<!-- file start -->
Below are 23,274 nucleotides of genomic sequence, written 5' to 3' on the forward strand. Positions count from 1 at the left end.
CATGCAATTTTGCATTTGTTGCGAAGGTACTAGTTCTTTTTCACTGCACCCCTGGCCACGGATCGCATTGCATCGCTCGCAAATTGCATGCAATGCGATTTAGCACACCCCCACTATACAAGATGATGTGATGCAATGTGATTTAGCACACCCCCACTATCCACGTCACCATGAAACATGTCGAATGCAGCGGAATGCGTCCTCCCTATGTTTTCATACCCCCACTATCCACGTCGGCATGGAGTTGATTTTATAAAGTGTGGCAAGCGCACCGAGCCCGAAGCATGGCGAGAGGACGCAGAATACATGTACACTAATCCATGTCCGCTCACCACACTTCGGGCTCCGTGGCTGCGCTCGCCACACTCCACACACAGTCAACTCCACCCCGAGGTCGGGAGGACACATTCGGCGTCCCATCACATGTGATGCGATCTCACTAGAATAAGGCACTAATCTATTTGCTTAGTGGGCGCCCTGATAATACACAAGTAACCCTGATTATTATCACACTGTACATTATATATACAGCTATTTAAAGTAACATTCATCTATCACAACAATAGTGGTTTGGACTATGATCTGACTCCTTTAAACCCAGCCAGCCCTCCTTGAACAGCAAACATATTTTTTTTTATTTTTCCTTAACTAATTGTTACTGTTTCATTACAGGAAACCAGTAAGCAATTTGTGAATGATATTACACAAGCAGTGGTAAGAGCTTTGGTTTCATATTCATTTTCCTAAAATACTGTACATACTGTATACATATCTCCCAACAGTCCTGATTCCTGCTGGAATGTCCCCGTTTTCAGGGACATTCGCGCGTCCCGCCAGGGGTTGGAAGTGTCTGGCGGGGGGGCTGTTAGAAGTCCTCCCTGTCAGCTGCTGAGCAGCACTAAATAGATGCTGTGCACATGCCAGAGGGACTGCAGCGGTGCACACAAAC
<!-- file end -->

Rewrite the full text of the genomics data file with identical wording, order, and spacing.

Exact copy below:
Below are 23,274 nucleotides of genomic sequence, written 5' to 3' on the forward strand. Positions count from 1 at the left end.
CATGCAATTTTGCATTTGTTGCGAAGGTACTAGTTCTTTTTCACTGCACCCCTGGCCACGGATCGCATTGCATCGCTCGCAAATTGCATGCAATGCGATTTAGCACACCCCCACTATACAAGATGATGTGATGCAATGTGATTTAGCACACCCCCACTATCCACGTCACCATGAAACATGTCGAATGCAGCGGAATGCGTCCTCCCTATGTTTTCATACCCCCACTATCCACGTCGGCATGGAGTTGATTTTATAAAGTGTGGCAAGCGCACCGAGCCCGAAGCATGGCGAGAGGACGCAGAATACATGTACACTAATCCATGTCCGCTCACCACACTTCGGGCTCCGTGGCTGCGCTCGCCACACTCCACACACAGTCAACTCCACCCCGAGGTCGGGAGGACACATTCGGCGTCCCATCACATGTGATGCGATCTCACTAGAATAAGGCACTAATCTATTTGCTTAGTGGGCGCCCTGATAATACACAAGTAACCCTGATTATTATCACACTGTACATTATATATACAGCTATTTAAAGTAACATTCATCTATCACAACAATAGTGGTTTGGACTATGATCTGACTCCTTTAAACCCAGCCAGCCCTCCTTGAACAGCAAACATATTTTTTTTTATTTTTCCTTAACTAATTGTTACTGTTTCATTACAGGAAACCAGTAAGCAATTTGTGAATGATATTACACAAGCAGTGGTAAGAGCTTTGGTTTCATATTCATTTTCCTAAAATACTGTACATACTGTATACATATCTCCCAACAGTCCTGATTCCTGCTGGAATGTCCCCGTTTTCAGGGACATTCGCGCGTCCCGCCAGGGGTTGGAAGTGTCTGGCGGGGGGGCTGTTAGAAGTCCTCCCTGTCAGCTGCTGAGCAGCACTAAATAGATGCTGTGCACATGCCAGAGGGACTGCAGCGGTGCACACAAAC